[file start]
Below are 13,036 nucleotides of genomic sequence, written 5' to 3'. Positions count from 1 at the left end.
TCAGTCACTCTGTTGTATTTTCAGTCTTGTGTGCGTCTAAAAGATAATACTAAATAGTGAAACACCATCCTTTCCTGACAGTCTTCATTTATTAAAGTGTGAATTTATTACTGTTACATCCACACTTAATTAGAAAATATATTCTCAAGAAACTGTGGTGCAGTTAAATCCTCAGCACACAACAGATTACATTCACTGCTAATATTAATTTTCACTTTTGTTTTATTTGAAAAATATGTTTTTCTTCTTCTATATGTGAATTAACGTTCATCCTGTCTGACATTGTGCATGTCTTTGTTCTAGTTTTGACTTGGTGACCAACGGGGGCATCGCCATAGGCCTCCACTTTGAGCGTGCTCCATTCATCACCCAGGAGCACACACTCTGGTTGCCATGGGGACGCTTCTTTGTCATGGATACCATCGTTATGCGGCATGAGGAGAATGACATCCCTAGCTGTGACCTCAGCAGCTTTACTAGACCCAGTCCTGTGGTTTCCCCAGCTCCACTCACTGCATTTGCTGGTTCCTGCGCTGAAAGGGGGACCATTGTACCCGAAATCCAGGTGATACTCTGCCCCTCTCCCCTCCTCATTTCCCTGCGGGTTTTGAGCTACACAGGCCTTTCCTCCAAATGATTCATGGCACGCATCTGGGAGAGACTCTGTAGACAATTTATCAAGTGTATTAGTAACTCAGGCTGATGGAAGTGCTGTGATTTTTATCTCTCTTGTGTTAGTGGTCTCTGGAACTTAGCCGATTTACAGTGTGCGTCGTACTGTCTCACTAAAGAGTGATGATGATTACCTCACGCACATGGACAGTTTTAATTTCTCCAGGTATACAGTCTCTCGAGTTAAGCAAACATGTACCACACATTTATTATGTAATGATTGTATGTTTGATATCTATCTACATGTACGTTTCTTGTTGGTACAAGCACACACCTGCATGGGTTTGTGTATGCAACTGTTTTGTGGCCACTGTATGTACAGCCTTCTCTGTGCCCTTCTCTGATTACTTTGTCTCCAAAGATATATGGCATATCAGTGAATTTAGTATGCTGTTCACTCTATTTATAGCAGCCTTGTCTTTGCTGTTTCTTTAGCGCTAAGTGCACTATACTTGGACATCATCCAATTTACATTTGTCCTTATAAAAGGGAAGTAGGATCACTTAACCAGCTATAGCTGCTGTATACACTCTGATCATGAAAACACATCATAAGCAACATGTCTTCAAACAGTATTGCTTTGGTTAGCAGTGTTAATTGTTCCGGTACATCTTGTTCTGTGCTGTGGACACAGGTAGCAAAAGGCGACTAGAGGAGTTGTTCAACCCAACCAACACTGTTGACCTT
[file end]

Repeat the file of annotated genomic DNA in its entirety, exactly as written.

Below are 13,036 nucleotides of genomic sequence, written 5' to 3'. Positions count from 1 at the left end.
TCAGTCACTCTGTTGTATTTTCAGTCTTGTGTGCGTCTAAAAGATAATACTAAATAGTGAAACACCATCCTTTCCTGACAGTCTTCATTTATTAAAGTGTGAATTTATTACTGTTACATCCACACTTAATTAGAAAATATATTCTCAAGAAACTGTGGTGCAGTTAAATCCTCAGCACACAACAGATTACATTCACTGCTAATATTAATTTTCACTTTTGTTTTATTTGAAAAATATGTTTTTCTTCTTCTATATGTGAATTAACGTTCATCCTGTCTGACATTGTGCATGTCTTTGTTCTAGTTTTGACTTGGTGACCAACGGGGGCATCGCCATAGGCCTCCACTTTGAGCGTGCTCCATTCATCACCCAGGAGCACACACTCTGGTTGCCATGGGGACGCTTCTTTGTCATGGATACCATCGTTATGCGGCATGAGGAGAATGACATCCCTAGCTGTGACCTCAGCAGCTTTACTAGACCCAGTCCTGTGGTTTCCCCAGCTCCACTCACTGCATTTGCTGGTTCCTGCGCTGAAAGGGGGACCATTGTACCCGAAATCCAGGTGATACTCTGCCCCTCTCCCCTCCTCATTTCCCTGCGGGTTTTGAGCTACACAGGCCTTTCCTCCAAATGATTCATGGCACGCATCTGGGAGAGACTCTGTAGACAATTTATCAAGTGTATTAGTAACTCAGGCTGATGGAAGTGCTGTGATTTTTATCTCTCTTGTGTTAGTGGTCTCTGGAACTTAGCCGATTTACAGTGTGCGTCGTACTGTCTCACTAAAGAGTGATGATGATTACCTCACGCACATGGACAGTTTTAATTTCTCCAGGTATACAGTCTCTCGAGTTAAGCAAACATGTACCACACATTTATTATGTAATGATTGTATGTTTGATATCTATCTACATGTACGTTTCTTGTTGGTACAAGCACACACCTGCATGGGTTTGTGTATGCAACTGTTTTGTGGCCACTGTATGTACAGCCTTCTCTGTGCCCTTCTCTGATTACTTTGTCTCCAAAGATATATGGCATATCAGTGAATTTAGTATGCTGTTCACTCTATTTATAGCAGCCTTGTCTTTGCTGTTTCTTTAGCGCTAAGTGCACTATACTTGGACATCATCCAATTTACATTTGTCCTTATAAAAGGGAAGTAGGATCACTTAACCAGCTATAGCTGCTGTATACACTCTGATCATGAAAACACATCATAAGCAACATGTCTTCAAACAGTATTGCTTTGGTTAGCAGTGTTAATTGTTCCGGTACATCTTGTTCTGTGCTGTGGACACAGGTAGCAAAAGGCGACTAGAGGAGTTGTTCAACCCAACCAACACTGTTGACCTT